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Examples for "Laws of UI Design"

Hick's Law: Cadence Virtuoso

Cadence Virtuoso is notorious for its complicated and cluttered UI. Virtuoso is a application for IC chip design and simulation, and seeing as there are so many variables in that space, the software must have a lot of functionality and variables, which however leads to a cluttered and confusing UI. This is an example for Hick's Law as the time it takes to find the button you need is increased due to the number of options on the screen.

Jacob's Law: Google Docs/Slides/Sheets/etc.

No matter what Google Suite product you are using, the UI is (for the most part) exactly the same. They have all of the typical "File, Edit, View,..." tabs at the very top, followed by the buttons to edit the document. They all have the share button at the top right and the button to go back to the homepage on the top left, with many of the options being shared between all of the different products. This is an example of Jacob's Law as Google has their UI consistent across all their Suite products to allow the user to quickly adapt to a new product if they ever used any other Google Suite product.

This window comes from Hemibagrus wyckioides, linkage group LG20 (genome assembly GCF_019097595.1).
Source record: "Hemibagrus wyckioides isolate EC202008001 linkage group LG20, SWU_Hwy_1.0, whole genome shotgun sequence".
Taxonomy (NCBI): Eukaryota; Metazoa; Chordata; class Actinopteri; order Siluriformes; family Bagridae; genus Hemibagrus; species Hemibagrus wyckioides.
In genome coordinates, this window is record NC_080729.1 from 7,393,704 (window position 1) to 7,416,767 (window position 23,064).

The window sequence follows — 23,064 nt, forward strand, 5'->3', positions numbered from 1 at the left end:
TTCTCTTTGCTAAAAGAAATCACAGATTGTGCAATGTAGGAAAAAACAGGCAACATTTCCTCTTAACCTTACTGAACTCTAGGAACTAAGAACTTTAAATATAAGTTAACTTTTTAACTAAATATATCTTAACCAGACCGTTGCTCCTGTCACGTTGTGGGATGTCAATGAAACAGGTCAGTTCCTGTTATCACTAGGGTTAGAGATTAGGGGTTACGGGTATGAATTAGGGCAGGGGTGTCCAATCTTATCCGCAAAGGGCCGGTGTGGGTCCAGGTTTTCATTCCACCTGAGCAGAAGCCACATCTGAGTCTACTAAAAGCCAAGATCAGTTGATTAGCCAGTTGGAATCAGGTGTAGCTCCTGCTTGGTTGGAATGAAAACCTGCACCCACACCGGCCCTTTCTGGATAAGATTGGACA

Law of Proximity: Spotify

The UI for Spotify has very traditional design, with a sidebar on the left, a page in the center, and a media interface on the bottom. However, Spotify goes above and beyond with with this design through the use of shading. The entire application's color is in different shades of gray, where the different shades separate the content on the page, allowing the user to easily differentiate between the different sections. The page in the center also uses boxes to group things together to further this. This is a use of the Law of Proximity as it groups things together to allow for users to understand and organize information.